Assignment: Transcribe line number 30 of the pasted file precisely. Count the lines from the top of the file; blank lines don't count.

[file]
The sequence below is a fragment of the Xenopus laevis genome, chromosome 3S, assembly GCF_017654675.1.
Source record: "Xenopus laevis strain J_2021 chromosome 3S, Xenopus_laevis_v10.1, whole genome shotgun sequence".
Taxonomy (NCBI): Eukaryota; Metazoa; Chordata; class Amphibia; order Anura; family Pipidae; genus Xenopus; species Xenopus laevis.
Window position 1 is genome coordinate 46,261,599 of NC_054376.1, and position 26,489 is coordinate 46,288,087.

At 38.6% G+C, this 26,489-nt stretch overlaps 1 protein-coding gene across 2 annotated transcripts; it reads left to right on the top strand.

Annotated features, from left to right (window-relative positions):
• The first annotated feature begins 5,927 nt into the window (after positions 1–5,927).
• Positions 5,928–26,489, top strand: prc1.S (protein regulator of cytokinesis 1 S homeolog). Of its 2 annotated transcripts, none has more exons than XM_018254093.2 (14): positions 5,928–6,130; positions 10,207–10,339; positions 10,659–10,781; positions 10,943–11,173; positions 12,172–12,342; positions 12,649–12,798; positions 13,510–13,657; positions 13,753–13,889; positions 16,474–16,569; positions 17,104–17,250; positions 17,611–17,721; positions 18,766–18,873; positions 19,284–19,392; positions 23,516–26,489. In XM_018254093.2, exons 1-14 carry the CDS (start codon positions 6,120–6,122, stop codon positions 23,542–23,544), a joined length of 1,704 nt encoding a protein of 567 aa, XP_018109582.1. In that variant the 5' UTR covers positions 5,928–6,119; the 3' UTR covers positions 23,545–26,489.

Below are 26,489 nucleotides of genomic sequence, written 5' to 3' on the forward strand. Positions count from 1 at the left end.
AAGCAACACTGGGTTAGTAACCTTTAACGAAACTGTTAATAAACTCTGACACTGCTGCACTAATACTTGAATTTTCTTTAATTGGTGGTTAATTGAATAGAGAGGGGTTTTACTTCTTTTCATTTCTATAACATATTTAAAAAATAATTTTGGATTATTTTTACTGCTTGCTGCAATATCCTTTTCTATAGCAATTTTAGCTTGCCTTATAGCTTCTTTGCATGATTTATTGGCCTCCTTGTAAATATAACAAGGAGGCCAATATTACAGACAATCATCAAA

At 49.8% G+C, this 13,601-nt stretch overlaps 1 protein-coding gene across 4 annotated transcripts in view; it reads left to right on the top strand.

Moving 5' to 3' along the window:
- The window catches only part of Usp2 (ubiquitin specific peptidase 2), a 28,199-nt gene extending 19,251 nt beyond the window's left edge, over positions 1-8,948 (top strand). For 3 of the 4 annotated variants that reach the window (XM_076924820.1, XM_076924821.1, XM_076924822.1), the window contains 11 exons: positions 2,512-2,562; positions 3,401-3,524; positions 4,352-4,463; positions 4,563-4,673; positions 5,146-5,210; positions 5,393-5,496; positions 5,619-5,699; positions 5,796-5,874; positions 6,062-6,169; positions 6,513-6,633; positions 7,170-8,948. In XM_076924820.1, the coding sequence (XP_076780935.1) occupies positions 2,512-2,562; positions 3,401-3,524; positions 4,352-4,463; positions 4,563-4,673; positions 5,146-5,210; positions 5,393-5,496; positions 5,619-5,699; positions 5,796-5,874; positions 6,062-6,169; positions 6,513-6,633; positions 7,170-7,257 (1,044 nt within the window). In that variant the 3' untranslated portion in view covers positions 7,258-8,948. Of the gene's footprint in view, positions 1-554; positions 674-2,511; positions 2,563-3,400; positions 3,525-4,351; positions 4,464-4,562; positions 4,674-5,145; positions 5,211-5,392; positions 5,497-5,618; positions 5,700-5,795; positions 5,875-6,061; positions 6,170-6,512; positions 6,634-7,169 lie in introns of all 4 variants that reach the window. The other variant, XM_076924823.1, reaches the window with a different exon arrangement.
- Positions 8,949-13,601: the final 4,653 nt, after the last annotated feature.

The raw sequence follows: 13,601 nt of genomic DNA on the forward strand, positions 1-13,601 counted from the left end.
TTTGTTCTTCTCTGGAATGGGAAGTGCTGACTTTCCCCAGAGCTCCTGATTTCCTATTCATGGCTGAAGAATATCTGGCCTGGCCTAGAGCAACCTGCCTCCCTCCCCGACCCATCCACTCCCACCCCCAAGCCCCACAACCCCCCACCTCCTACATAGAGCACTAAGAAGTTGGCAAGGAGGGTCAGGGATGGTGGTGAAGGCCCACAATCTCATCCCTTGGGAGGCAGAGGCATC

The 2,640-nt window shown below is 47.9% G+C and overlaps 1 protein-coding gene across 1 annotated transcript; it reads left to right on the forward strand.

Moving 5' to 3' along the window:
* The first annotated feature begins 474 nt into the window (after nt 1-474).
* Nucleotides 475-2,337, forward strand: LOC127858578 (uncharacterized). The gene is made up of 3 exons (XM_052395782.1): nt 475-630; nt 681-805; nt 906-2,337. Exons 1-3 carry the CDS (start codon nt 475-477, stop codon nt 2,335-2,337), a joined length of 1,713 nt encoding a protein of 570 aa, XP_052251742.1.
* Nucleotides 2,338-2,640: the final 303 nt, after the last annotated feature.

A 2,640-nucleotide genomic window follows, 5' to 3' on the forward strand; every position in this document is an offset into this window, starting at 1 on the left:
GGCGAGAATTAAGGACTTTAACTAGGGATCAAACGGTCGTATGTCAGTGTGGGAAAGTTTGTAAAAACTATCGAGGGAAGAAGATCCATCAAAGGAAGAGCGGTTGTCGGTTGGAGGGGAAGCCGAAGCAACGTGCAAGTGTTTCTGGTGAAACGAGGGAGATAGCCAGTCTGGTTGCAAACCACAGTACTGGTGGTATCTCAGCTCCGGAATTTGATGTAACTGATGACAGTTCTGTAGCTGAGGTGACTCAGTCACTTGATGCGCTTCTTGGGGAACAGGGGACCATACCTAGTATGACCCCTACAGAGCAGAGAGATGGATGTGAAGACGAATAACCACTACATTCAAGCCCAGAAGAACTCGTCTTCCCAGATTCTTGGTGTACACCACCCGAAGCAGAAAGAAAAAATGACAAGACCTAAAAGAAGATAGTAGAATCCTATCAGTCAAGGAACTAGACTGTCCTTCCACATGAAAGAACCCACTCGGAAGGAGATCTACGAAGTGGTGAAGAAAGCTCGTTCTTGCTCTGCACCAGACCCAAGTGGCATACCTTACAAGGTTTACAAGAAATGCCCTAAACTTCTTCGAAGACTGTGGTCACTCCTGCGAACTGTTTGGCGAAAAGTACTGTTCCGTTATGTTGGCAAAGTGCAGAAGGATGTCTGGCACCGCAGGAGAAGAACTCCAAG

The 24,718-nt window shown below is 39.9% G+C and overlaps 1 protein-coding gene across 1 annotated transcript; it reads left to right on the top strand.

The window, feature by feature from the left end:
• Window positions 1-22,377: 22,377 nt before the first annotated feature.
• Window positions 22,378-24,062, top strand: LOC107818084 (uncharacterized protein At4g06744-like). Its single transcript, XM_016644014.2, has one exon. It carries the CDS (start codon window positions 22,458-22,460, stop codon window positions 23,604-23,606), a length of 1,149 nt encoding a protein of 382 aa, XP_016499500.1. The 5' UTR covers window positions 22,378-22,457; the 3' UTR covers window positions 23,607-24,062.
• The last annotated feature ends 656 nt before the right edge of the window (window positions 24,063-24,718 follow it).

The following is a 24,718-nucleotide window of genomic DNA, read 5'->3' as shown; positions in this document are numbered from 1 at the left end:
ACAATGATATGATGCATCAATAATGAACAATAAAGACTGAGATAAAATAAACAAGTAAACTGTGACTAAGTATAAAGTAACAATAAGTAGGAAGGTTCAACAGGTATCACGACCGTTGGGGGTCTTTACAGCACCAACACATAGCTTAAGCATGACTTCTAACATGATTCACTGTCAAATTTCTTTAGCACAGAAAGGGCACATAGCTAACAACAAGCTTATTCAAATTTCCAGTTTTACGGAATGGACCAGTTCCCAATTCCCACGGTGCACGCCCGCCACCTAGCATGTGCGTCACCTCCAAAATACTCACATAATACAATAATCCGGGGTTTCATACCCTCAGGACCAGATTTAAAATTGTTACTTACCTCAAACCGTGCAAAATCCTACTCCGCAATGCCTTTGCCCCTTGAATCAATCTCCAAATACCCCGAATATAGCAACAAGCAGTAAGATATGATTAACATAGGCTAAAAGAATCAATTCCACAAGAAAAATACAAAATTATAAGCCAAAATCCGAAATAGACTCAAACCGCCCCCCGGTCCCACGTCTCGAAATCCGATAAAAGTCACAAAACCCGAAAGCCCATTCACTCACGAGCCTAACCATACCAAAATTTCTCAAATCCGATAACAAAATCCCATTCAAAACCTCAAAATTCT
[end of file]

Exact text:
ACAATGATATGATGCATCAATAATGAACAATAAAGACTGAGATAAAATAAACAAGTAAACTGTGACTAAGTATAAAGTAACAATAAGTAGGAAGGTTCAACAGGTATCACGACCGTTGGGGGTCTTTACAGCACCAACACATAGCTTAAGCATGACTTCTAACATGATTCACTGTCAAATTTCTTTAGCACAGAAAGGGCACATAGCTAACAACAAGCTTATTCAAATTTCCAGTTTTACGGAATGGACCAGTTCCCAATTCCCACGGTGCACGCCCGCCACCTAGCATGTGCGTCACCTCCAAAATACTCACATAATACAATAATCCGGGGTTTCATACCCTCAGGACCAGATTTAAAATTGTTACTTACCTCAAACCGTGCAAAATCCTACTCCGCAATGCCTTTGCCCCTTGAATCAATCTCCAAATACCCCGAATATAGCAACAAGCAGTAAGATATGATTAACATAGGCTAAAAGAATCAATTCCACAAGAAAAATACAAAATTATAAGCCAAAATCCGAAATAGACTCAAACCGCCCCCCGGTCCCACGTCTCGAAATCCGATAAAAGTCACAAAACCCGAAAGCCCATTCACTCACGAGCCTAACCATACCAAAATTTCTCAAATCCGATAACAAAATCCCATTCAAAACCTCAAAATTCT